TCSD takes step toward new school

July 29, 2018

Teton County School District No. 1 sailed through another step in the process to address overcrowding with some sort of construction.

During the Wyoming School Facilities Commission meeting in Lusk this week, the school district was approved to participate in a Most Cost Effective Remedy study to address secondary school capacity issues. The district participated in a similar study in 2015 for elementary school overcrowding.

“It’s a valuable process to go through,” said Charlotte Reynolds, the district’s information coordinator. “It documents and validates our need and also gives us a snapshot into what we can anticipate in the future.”

It will ensure that there’s “no stone left unturned,” she added.

The Request for Proposal will be drafted during a meeting in Cheyenne on Aug. 7 and then sent out as quickly as possible. Assistant Superintendent of Operational Services Jeff Daugherty will participate in the RFP writing process.

“The School Facilities Commission was extraordinarily supportive,” Daugherty said. “It was a unanimous vote. We didn’t even have to get through half of our points.”

He said having the deed in hand for an exaction parcel in Teton Village was “very compelling.”

“That was the most persuasive element, in my opinion,” Daugherty said.

The RFP will also include Laramie County School District No. 1 for cost efficiencies.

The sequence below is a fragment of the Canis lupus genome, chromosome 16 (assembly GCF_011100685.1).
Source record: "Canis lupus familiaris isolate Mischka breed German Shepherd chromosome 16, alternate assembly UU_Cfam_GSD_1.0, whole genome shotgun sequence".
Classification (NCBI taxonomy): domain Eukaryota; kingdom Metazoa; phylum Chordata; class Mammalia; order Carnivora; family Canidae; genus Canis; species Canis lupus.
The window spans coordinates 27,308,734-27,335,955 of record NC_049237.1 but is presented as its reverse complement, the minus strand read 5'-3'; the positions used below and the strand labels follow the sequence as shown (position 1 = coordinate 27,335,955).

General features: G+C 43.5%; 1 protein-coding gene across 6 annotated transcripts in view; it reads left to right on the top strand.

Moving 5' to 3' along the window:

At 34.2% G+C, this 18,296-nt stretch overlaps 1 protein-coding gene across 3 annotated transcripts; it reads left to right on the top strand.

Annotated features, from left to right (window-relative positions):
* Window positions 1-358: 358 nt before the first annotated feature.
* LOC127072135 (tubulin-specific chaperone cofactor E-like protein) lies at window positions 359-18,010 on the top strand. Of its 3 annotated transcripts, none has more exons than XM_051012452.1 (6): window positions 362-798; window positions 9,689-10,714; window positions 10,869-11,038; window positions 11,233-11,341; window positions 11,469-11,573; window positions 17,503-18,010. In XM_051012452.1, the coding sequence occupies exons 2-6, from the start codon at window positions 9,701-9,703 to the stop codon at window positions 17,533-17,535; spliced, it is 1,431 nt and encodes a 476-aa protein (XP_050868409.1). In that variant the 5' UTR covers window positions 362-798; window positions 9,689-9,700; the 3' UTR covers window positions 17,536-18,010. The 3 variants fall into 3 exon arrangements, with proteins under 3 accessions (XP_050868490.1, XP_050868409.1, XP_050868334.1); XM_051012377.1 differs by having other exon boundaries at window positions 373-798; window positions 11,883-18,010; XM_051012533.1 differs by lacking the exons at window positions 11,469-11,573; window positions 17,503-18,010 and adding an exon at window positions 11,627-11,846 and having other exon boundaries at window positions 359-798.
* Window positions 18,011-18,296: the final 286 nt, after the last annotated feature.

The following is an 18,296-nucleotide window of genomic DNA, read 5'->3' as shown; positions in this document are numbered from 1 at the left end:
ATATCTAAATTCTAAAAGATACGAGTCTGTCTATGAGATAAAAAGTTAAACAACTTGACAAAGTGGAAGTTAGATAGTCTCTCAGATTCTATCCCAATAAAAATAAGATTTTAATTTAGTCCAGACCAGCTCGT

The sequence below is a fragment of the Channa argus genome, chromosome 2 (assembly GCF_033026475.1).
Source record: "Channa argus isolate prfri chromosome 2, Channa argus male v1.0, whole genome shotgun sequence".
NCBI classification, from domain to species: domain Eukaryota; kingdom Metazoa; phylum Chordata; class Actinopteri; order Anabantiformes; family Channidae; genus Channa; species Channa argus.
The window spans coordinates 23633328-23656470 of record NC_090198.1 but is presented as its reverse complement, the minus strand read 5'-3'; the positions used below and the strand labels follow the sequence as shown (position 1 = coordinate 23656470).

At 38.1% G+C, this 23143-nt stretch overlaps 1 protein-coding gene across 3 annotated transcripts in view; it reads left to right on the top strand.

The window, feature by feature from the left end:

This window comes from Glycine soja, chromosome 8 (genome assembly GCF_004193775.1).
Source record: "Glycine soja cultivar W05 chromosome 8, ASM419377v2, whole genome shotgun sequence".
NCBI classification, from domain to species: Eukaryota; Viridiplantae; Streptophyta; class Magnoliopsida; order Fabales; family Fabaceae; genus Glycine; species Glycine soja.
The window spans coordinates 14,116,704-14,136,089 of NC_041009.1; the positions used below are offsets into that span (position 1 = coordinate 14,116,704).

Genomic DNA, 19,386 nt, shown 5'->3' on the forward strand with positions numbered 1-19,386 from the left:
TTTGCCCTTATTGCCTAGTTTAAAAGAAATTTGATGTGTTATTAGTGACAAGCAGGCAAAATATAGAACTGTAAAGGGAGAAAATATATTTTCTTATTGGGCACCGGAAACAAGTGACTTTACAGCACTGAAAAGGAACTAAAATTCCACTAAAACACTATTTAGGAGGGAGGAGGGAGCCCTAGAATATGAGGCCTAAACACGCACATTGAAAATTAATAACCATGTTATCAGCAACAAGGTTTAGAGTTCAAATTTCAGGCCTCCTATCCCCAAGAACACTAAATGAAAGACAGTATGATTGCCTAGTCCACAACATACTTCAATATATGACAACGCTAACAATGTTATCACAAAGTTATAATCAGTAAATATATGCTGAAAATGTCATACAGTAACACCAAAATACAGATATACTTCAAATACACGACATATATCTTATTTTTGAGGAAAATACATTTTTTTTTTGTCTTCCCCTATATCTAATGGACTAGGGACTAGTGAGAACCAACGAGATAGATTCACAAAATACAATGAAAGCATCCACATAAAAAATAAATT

“We think there will be meaningful economies there,” Daugherty said.

It’s unclear how much the study for both schools will cost the state. If the state’s funds are insufficient to cover the cost, Teton County School District will cover their shortfall until the state is able to repay the district.

Another step in the process that’s happening soon is the creation of a collaborative advisory committee, made up of a number of people including a school board member, administrator, teacher, parent, student, elected official, a representative of the business community and more who will work with consultants to prepare recommendations for the school board’s consideration.

“A variety of people who would bring different perspectives would sit on this advisory committee that’s yet to be formed,” said Reynolds.

Once the RFP goes out and a contractor is chosen, Daugherty said the study would likely take six months. The community can expect a vote on whatever options the consultants come up with likely in the spring of 2019.

Trustees will then make final recommendations to a select committee and then participate in the next legislative session to get the money needed for construction.

“From where we sit, the sooner, the better,” Reynolds said.

While the timeline may seem long when overcrowding exists today, Daugherty said the district is being proactive — especially compared to last time.

The state likes schools to be around 85 percent capacity. The district is at around 97 percent capacity for secondary schools. It was over 100 percent capacity in elementary schools by the time Munger Mountain Elementary School started going through this process.

“With Munger Mountain, we waited 10 years until we were underwater,” he said. “We actually have kids today that are excited to go to Munger because it will be the first time they’re in the ‘big building’ because they’ve always been in modulars. We waited too long last time. We’re being proactive so that our students are being educated in the optimal learning environment.”

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